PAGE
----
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Showing posts from October 18, 2020


  I don’t remember from what library I first checked out T.S. Eliot’s Collected Poems, 1909-1962. It could have been the Decatur Georgia library, which I absolutely loved to bike to. Or it could have been the Clarkston High School library, which was well stocked – I mean, it had Ulysses, a pretty bold item for a Georgia High School library in 1974. This was the result of the massive spending on schools in Dekalb County under superintendent Jim Cherry, of blessed memory. No doubt the funny flowed to white schools, but Clarkston was integrated when I was there. I was in the 9 th grade, and desperate for a larger life, a cosmopolitan life with cafes, which I was clearly not going to get in Clarkston Georgia, a bedroom suburb of Atlanta. Eliot, it turned out, was my good luck. We clicked immediately. Prufrock’s mermaids seemed much more relevant to my psychosexual life than, say, the hit of 1975 in my class, Aerosmith’s “walk this way”:   Singin' hey diddle diddle With your kit

Cancel culture and the uncancellable

 First published in the now defunct Willettsmag Cancel culture was born on October 18, 1924, when a pamphlet was thrust upon the world entitled: A Cadaver. The subject of the pamphlet was Anatole France, a Nobel prize winning author whose death, on October 12, 1924, was announced on the front page of the New York Times under the headline: Anatole France Great Author dies … Author of “Thais” and “Le Jongleur de Notre Dame” Classed as Leader of Modern Stylists”. The writers of The Cadaver (Andre Breton, Louis Aragon, Paul Eluard, etc.) were having none of this. The Cadaver was a surrealist action of the most violent and definitive kind. Breton classed Anatole France with the “cops”, and wrote: “With Anatole France, a little human servility goes out the door.” Eluard, under the heading, An old man Like the Others,   wrote mockingly to France: “The harmony, ah, the harmony, the knot of your tie, my dear corpse, your brain on the side, everything arranged beautifully in the coffin and the t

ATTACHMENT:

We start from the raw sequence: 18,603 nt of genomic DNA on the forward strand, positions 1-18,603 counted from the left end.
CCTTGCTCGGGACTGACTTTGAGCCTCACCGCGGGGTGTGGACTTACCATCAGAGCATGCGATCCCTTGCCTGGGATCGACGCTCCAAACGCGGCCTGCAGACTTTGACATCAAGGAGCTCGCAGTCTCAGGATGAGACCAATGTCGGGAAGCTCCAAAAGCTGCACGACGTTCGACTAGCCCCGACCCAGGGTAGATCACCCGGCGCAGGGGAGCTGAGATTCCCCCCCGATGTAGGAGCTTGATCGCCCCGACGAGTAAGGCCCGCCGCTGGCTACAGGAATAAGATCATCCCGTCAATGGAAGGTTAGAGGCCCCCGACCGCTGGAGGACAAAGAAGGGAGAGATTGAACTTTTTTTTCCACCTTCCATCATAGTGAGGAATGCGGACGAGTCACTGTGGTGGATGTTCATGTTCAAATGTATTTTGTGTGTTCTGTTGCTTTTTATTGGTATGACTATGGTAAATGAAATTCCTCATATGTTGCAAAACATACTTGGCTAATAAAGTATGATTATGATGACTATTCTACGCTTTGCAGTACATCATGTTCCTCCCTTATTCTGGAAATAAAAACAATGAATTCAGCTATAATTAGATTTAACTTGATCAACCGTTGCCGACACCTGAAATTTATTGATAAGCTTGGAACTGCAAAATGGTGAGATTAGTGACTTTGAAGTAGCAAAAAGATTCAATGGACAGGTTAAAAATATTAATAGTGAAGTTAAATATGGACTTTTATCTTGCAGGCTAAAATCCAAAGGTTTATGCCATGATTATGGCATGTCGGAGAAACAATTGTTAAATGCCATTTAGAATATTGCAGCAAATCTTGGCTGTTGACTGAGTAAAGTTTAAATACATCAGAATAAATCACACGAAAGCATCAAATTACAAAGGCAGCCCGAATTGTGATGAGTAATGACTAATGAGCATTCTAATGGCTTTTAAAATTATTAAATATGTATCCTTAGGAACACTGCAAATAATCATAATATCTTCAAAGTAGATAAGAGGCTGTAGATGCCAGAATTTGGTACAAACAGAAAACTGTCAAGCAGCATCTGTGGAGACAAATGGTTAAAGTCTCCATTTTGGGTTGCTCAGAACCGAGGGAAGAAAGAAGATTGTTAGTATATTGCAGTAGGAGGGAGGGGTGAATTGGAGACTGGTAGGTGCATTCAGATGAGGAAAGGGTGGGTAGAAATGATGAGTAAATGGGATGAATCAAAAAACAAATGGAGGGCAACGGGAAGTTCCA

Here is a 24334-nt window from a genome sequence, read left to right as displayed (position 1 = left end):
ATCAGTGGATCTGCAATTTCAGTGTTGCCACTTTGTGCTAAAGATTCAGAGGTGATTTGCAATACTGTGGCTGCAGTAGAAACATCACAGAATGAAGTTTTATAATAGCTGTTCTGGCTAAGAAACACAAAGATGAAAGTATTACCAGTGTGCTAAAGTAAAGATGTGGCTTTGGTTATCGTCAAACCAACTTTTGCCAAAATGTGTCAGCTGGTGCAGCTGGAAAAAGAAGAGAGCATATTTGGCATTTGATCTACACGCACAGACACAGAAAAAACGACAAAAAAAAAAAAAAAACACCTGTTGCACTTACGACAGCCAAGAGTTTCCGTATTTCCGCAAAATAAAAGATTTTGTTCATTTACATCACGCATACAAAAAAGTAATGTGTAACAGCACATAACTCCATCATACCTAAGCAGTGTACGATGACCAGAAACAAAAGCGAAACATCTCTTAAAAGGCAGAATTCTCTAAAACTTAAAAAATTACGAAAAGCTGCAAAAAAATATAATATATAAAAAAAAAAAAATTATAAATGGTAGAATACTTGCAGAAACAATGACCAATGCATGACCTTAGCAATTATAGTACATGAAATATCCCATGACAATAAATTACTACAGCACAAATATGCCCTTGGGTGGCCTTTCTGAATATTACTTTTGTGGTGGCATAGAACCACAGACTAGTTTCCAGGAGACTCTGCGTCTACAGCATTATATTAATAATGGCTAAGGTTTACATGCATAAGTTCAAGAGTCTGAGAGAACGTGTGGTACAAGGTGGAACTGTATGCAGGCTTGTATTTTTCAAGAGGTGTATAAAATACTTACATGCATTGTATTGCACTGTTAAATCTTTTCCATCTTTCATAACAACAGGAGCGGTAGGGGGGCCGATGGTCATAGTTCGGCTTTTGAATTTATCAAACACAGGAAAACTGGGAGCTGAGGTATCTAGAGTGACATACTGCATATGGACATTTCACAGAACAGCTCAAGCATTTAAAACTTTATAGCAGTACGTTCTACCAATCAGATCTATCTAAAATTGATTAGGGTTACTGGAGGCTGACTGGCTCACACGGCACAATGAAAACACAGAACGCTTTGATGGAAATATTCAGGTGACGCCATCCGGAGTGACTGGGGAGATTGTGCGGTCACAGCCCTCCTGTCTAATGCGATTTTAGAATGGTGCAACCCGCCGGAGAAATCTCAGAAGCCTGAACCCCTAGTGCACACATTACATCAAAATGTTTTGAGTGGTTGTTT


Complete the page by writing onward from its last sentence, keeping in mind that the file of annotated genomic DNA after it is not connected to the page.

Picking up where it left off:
The Land of Nod by Karen Chamisso

  The Land of Nod Sleep is the main from which we drift each waking day, bubbling with principium individuationis. What was the dream about? Some rift we fell down. You were in the dark, groping to piss And found yourself suddenly lighted, watched By a viewing audience dim of feature? Even the physicist is patched And pickled in sleeptime’s thralling curvature. “The mode of dealing with the atoms to restore motivity is essentially a process of assortment” - all demons slip off their positivity and join as one oceanic neural deportment: in that bath of ESP I am you and you are me.